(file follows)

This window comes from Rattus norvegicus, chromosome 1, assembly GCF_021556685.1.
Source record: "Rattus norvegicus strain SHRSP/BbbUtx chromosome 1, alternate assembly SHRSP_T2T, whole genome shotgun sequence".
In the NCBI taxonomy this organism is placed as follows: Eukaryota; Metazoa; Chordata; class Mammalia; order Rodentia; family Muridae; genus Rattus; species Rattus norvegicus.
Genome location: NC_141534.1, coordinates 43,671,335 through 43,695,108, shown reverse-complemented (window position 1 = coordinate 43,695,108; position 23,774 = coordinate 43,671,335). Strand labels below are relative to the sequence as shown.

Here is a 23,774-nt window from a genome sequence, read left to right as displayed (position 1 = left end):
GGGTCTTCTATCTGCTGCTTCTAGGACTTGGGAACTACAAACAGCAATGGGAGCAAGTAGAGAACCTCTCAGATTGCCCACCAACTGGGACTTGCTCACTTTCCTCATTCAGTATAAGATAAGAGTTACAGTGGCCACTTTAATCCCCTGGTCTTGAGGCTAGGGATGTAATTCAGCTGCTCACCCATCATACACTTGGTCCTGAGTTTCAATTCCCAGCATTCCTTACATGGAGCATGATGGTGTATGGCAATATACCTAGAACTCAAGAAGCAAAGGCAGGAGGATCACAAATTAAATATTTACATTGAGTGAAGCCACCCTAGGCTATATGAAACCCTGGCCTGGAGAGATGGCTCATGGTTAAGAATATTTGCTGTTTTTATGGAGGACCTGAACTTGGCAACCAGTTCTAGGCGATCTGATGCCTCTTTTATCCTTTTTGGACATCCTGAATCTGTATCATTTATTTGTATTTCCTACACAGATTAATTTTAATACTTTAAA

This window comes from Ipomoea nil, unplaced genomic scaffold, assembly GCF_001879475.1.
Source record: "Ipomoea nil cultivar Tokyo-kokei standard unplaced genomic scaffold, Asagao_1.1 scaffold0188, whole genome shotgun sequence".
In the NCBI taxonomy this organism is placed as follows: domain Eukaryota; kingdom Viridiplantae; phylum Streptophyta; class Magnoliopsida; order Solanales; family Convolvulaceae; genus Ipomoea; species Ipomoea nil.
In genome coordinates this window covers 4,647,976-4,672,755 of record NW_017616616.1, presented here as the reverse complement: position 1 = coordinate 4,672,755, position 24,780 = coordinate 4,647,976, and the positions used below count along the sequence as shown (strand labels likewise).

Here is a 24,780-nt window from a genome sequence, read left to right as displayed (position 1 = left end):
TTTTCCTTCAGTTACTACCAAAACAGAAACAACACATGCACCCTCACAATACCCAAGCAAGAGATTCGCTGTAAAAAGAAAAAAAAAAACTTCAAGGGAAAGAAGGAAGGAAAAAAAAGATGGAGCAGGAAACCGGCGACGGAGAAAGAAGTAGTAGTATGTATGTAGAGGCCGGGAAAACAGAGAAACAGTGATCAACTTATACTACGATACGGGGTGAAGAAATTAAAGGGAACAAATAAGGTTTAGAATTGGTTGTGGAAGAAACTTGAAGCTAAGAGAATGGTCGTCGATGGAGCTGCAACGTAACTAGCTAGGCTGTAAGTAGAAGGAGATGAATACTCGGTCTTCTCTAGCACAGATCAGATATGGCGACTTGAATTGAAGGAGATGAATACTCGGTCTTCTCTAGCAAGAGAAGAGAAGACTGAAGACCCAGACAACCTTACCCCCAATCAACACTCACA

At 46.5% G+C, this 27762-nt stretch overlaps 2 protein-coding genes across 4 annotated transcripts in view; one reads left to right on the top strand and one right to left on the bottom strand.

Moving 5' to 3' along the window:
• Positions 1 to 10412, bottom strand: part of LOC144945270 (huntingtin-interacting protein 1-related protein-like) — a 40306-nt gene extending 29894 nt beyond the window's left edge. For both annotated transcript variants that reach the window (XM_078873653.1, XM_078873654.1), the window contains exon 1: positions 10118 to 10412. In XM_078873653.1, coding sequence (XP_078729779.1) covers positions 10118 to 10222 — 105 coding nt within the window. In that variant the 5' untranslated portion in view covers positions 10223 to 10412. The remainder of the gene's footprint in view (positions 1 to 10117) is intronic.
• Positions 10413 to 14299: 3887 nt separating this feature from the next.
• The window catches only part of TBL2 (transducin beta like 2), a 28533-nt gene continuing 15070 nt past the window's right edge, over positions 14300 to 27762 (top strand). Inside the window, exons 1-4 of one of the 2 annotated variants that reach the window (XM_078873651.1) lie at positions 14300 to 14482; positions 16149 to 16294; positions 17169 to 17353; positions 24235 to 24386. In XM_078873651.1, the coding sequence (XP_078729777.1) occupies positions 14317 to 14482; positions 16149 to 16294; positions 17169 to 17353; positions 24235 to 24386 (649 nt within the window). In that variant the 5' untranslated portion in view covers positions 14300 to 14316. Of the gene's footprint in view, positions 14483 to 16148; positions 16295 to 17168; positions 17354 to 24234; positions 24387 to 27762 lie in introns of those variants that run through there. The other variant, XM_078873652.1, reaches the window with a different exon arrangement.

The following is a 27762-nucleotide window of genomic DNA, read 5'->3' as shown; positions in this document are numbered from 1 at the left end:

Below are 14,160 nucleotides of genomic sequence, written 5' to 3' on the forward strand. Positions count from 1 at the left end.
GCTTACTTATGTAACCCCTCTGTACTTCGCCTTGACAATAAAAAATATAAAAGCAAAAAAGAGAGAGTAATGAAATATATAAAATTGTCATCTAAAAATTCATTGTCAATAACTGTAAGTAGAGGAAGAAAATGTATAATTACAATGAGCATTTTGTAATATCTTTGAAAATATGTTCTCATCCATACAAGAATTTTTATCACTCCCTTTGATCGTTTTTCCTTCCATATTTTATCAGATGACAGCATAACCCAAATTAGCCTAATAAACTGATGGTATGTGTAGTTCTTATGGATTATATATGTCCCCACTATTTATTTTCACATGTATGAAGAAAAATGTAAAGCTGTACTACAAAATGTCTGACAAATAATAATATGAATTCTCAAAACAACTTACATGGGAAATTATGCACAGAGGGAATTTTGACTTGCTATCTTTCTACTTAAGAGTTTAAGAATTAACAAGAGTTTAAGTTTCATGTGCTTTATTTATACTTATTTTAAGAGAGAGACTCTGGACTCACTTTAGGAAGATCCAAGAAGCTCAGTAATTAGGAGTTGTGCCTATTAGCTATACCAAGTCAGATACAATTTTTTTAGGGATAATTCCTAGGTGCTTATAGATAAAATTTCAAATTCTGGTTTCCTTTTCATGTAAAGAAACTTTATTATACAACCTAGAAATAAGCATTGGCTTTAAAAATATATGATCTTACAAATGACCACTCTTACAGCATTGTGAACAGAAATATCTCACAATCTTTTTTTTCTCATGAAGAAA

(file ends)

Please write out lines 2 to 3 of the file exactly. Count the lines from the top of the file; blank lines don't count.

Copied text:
Source record: "Rattus norvegicus strain SHRSP/BbbUtx chromosome 1, alternate assembly SHRSP_T2T, whole genome shotgun sequence".
In the NCBI taxonomy this organism is placed as follows: Eukaryota; Metazoa; Chordata; class Mammalia; order Rodentia; family Muridae; genus Rattus; species Rattus norvegicus.